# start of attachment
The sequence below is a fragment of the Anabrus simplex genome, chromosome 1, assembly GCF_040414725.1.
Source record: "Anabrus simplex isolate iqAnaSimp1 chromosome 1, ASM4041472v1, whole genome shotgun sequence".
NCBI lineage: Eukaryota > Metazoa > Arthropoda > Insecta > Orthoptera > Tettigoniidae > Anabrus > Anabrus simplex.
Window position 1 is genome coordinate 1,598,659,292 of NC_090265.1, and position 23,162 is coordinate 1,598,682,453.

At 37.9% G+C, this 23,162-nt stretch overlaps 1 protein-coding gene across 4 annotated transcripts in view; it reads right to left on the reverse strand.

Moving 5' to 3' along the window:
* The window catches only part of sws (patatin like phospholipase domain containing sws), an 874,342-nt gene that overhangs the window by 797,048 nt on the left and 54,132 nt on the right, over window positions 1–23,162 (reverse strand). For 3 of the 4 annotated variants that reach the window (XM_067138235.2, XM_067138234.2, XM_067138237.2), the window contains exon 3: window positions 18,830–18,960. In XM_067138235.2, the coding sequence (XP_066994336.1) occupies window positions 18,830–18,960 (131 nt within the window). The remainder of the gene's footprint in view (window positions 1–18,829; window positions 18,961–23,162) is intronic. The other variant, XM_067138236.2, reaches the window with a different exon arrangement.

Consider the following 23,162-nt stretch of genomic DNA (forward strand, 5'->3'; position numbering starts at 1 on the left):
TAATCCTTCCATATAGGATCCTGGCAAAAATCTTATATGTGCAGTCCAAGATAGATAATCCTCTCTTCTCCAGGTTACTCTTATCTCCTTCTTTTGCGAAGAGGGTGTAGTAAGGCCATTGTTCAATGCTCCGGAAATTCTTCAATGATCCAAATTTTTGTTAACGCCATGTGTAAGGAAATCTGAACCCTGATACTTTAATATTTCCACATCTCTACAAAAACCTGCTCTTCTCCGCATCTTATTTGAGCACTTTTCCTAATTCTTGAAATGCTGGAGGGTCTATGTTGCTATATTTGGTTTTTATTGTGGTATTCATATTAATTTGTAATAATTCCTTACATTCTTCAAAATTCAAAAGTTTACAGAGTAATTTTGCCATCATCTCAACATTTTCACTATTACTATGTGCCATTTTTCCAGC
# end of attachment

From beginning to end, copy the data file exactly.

The sequence below is a fragment of the Anabrus simplex genome, chromosome 1, assembly GCF_040414725.1.
Source record: "Anabrus simplex isolate iqAnaSimp1 chromosome 1, ASM4041472v1, whole genome shotgun sequence".
NCBI lineage: Eukaryota > Metazoa > Arthropoda > Insecta > Orthoptera > Tettigoniidae > Anabrus > Anabrus simplex.
Window position 1 is genome coordinate 1,598,659,292 of NC_090265.1, and position 23,162 is coordinate 1,598,682,453.

At 37.9% G+C, this 23,162-nt stretch overlaps 1 protein-coding gene across 4 annotated transcripts in view; it reads right to left on the reverse strand.

Moving 5' to 3' along the window:
* The window catches only part of sws (patatin like phospholipase domain containing sws), an 874,342-nt gene that overhangs the window by 797,048 nt on the left and 54,132 nt on the right, over window positions 1–23,162 (reverse strand). For 3 of the 4 annotated variants that reach the window (XM_067138235.2, XM_067138234.2, XM_067138237.2), the window contains exon 3: window positions 18,830–18,960. In XM_067138235.2, the coding sequence (XP_066994336.1) occupies window positions 18,830–18,960 (131 nt within the window). The remainder of the gene's footprint in view (window positions 1–18,829; window positions 18,961–23,162) is intronic. The other variant, XM_067138236.2, reaches the window with a different exon arrangement.

Consider the following 23,162-nt stretch of genomic DNA (forward strand, 5'->3'; position numbering starts at 1 on the left):
TAATCCTTCCATATAGGATCCTGGCAAAAATCTTATATGTGCAGTCCAAGATAGATAATCCTCTCTTCTCCAGGTTACTCTTATCTCCTTCTTTTGCGAAGAGGGTGTAGTAAGGCCATTGTTCAATGCTCCGGAAATTCTTCAATGATCCAAATTTTTGTTAACGCCATGTGTAAGGAAATCTGAACCCTGATACTTTAATATTTCCACATCTCTACAAAAACCTGCTCTTCTCCGCATCTTATTTGAGCACTTTTCCTAATTCTTGAAATGCTGGAGGGTCTATGTTGCTATATTTGGTTTTTATTGTGGTATTCATATTAATTTGTAATAATTCCTTACATTCTTCAAAATTCAAAAGTTTACAGAGTAATTTTGCCATCATCTCAACATTTTCACTATTACTATGTGCCATTTTTCCAGC